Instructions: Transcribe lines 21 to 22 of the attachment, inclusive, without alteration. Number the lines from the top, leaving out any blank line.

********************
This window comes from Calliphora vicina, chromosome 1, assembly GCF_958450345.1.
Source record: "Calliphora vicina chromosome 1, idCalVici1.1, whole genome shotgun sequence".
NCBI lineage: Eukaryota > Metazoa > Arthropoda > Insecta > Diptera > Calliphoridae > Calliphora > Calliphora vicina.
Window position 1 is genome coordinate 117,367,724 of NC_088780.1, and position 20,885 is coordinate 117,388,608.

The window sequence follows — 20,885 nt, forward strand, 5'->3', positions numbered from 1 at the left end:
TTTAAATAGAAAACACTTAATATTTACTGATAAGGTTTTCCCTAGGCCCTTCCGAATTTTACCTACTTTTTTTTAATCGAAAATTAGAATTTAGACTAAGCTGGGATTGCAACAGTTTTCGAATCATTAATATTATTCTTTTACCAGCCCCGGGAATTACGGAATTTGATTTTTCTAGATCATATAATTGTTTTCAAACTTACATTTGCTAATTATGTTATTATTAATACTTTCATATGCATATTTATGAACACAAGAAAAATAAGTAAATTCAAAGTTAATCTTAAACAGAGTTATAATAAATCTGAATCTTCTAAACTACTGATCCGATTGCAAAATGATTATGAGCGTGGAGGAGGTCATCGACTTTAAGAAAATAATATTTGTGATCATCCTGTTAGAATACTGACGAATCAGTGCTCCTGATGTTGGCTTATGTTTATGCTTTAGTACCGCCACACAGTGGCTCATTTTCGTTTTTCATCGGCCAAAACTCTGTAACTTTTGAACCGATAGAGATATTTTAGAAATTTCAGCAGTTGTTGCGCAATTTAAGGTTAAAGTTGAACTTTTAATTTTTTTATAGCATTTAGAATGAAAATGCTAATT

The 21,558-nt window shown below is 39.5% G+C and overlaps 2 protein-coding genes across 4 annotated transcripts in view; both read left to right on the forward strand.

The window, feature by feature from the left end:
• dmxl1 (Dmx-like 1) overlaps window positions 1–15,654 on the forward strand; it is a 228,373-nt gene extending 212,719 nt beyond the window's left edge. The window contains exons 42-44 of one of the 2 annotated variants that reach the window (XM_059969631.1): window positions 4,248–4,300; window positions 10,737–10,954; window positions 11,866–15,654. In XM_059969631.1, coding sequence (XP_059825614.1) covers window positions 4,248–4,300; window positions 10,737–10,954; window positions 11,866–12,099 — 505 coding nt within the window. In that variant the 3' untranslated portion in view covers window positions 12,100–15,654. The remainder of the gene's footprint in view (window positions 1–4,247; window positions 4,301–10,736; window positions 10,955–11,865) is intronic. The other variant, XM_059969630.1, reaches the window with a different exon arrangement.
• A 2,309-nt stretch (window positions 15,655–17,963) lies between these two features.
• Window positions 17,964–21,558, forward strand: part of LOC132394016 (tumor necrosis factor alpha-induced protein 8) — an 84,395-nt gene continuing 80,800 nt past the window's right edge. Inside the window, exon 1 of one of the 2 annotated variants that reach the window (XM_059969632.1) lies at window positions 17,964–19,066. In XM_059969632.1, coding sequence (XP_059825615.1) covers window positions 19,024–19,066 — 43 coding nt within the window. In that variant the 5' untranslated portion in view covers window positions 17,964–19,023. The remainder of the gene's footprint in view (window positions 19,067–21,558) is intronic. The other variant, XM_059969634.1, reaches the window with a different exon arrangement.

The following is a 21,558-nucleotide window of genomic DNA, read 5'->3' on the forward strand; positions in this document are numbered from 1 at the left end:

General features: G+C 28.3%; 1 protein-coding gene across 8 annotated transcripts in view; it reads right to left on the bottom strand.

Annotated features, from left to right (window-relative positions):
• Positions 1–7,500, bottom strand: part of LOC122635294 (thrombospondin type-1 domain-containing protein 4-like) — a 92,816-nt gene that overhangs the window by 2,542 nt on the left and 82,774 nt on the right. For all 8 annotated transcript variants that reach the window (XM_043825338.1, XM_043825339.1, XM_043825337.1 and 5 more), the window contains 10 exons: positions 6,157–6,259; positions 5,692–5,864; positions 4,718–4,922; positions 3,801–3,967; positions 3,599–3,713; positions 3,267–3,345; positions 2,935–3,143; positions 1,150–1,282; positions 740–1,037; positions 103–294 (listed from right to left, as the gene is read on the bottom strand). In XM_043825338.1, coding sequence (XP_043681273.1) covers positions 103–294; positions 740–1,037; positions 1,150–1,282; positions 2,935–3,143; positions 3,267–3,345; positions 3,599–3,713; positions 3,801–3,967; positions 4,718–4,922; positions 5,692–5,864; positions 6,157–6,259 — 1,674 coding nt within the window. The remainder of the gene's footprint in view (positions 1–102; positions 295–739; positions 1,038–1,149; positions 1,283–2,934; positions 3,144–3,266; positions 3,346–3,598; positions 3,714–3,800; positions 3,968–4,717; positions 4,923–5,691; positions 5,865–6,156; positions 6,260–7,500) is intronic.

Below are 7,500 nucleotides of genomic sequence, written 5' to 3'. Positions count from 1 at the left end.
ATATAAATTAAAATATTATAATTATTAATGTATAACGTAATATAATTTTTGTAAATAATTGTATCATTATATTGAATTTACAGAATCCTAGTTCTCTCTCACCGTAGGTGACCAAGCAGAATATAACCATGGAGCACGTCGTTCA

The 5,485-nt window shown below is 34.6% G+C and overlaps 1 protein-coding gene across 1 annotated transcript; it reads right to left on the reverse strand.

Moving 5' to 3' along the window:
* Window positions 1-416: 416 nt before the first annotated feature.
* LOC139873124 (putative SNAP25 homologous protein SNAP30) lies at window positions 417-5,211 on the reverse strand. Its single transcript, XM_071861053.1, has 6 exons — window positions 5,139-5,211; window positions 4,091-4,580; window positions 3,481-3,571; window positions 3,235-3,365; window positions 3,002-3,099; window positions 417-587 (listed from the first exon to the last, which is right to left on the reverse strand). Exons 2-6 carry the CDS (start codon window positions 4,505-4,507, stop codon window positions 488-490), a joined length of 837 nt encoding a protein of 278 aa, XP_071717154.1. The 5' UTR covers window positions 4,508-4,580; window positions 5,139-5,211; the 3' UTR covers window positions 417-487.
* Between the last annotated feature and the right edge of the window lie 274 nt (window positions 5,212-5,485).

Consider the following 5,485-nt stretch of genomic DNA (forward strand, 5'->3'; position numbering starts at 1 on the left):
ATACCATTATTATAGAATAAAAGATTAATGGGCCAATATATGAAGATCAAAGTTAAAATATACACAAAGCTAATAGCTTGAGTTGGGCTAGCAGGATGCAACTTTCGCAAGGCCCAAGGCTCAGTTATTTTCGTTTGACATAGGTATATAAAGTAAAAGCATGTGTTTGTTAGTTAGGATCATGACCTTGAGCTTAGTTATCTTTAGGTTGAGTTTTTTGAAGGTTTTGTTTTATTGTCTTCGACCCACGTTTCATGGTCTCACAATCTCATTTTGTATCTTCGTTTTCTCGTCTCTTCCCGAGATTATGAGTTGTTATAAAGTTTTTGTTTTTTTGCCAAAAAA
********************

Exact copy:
* LOC139873124 (putative SNAP25 homologous protein SNAP30) lies at window positions 417-5,211 on the reverse strand. Its single transcript, XM_071861053.1, has 6 exons — window positions 5,139-5,211; window positions 4,091-4,580; window positions 3,481-3,571; window positions 3,235-3,365; window positions 3,002-3,099; window positions 417-587 (listed from the first exon to the last, which is right to left on the reverse strand). Exons 2-6 carry the CDS (start codon window positions 4,505-4,507, stop codon window positions 488-490), a joined length of 837 nt encoding a protein of 278 aa, XP_071717154.1. The 5' UTR covers window positions 4,508-4,580; window positions 5,139-5,211; the 3' UTR covers window positions 417-487.
* Between the last annotated feature and the right edge of the window lie 274 nt (window positions 5,212-5,485).